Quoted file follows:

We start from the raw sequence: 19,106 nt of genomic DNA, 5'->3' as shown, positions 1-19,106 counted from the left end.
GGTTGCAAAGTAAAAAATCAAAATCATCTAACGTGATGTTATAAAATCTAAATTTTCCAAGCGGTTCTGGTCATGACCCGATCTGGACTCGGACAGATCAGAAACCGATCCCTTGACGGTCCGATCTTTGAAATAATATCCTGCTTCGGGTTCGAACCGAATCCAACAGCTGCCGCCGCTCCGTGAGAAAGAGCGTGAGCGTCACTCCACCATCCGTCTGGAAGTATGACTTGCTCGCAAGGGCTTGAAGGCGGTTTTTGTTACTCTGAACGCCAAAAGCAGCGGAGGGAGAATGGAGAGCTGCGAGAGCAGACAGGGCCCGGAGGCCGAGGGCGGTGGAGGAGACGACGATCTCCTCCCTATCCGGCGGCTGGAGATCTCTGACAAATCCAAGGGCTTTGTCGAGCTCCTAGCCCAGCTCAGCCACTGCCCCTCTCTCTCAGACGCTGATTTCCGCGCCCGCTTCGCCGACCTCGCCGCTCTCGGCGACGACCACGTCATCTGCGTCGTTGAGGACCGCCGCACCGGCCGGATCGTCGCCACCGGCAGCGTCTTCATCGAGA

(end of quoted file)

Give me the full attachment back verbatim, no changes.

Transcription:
We start from the raw sequence: 19,106 nt of genomic DNA, 5'->3' as shown, positions 1-19,106 counted from the left end.
GGTTGCAAAGTAAAAAATCAAAATCATCTAACGTGATGTTATAAAATCTAAATTTTCCAAGCGGTTCTGGTCATGACCCGATCTGGACTCGGACAGATCAGAAACCGATCCCTTGACGGTCCGATCTTTGAAATAATATCCTGCTTCGGGTTCGAACCGAATCCAACAGCTGCCGCCGCTCCGTGAGAAAGAGCGTGAGCGTCACTCCACCATCCGTCTGGAAGTATGACTTGCTCGCAAGGGCTTGAAGGCGGTTTTTGTTACTCTGAACGCCAAAAGCAGCGGAGGGAGAATGGAGAGCTGCGAGAGCAGACAGGGCCCGGAGGCCGAGGGCGGTGGAGGAGACGACGATCTCCTCCCTATCCGGCGGCTGGAGATCTCTGACAAATCCAAGGGCTTTGTCGAGCTCCTAGCCCAGCTCAGCCACTGCCCCTCTCTCTCAGACGCTGATTTCCGCGCCCGCTTCGCCGACCTCGCCGCTCTCGGCGACGACCACGTCATCTGCGTCGTTGAGGACCGCCGCACCGGCCGGATCGTCGCCACCGGCAGCGTCTTCATCGAGA